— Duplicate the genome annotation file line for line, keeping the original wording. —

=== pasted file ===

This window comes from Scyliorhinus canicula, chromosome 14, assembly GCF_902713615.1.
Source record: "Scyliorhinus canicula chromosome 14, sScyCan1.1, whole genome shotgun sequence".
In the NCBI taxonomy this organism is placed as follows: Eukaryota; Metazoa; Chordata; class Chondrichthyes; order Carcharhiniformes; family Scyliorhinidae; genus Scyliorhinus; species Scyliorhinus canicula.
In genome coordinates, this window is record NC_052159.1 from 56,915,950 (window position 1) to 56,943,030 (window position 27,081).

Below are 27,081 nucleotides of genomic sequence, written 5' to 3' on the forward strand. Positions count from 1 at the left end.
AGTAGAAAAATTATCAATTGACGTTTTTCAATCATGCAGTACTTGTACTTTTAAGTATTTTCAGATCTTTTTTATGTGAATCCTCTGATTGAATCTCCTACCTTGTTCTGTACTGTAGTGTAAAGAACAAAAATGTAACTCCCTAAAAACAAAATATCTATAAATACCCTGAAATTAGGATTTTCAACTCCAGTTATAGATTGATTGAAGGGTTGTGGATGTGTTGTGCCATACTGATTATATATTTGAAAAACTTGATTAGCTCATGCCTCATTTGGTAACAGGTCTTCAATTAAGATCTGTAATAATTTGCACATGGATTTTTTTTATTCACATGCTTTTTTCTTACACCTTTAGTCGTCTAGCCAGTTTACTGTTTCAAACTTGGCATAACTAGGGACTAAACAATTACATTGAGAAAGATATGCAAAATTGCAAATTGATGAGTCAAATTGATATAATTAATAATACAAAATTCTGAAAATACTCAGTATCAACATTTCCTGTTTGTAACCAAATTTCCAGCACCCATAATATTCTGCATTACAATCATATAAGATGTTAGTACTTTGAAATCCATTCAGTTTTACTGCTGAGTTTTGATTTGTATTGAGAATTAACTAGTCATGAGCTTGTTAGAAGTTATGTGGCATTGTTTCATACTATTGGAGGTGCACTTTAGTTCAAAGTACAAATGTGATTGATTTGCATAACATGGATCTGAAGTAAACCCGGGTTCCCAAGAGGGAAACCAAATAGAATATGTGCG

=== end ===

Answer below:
This window comes from Scyliorhinus canicula, chromosome 14, assembly GCF_902713615.1.
Source record: "Scyliorhinus canicula chromosome 14, sScyCan1.1, whole genome shotgun sequence".
In the NCBI taxonomy this organism is placed as follows: Eukaryota; Metazoa; Chordata; class Chondrichthyes; order Carcharhiniformes; family Scyliorhinidae; genus Scyliorhinus; species Scyliorhinus canicula.
In genome coordinates, this window is record NC_052159.1 from 56,915,950 (window position 1) to 56,943,030 (window position 27,081).

Below are 27,081 nucleotides of genomic sequence, written 5' to 3' on the forward strand. Positions count from 1 at the left end.
AGTAGAAAAATTATCAATTGACGTTTTTCAATCATGCAGTACTTGTACTTTTAAGTATTTTCAGATCTTTTTTATGTGAATCCTCTGATTGAATCTCCTACCTTGTTCTGTACTGTAGTGTAAAGAACAAAAATGTAACTCCCTAAAAACAAAATATCTATAAATACCCTGAAATTAGGATTTTCAACTCCAGTTATAGATTGATTGAAGGGTTGTGGATGTGTTGTGCCATACTGATTATATATTTGAAAAACTTGATTAGCTCATGCCTCATTTGGTAACAGGTCTTCAATTAAGATCTGTAATAATTTGCACATGGATTTTTTTTATTCACATGCTTTTTTCTTACACCTTTAGTCGTCTAGCCAGTTTACTGTTTCAAACTTGGCATAACTAGGGACTAAACAATTACATTGAGAAAGATATGCAAAATTGCAAATTGATGAGTCAAATTGATATAATTAATAATACAAAATTCTGAAAATACTCAGTATCAACATTTCCTGTTTGTAACCAAATTTCCAGCACCCATAATATTCTGCATTACAATCATATAAGATGTTAGTACTTTGAAATCCATTCAGTTTTACTGCTGAGTTTTGATTTGTATTGAGAATTAACTAGTCATGAGCTTGTTAGAAGTTATGTGGCATTGTTTCATACTATTGGAGGTGCACTTTAGTTCAAAGTACAAATGTGATTGATTTGCATAACATGGATCTGAAGTAAACCCGGGTTCCCAAGAGGGAAACCAAATAGAATATGTGCG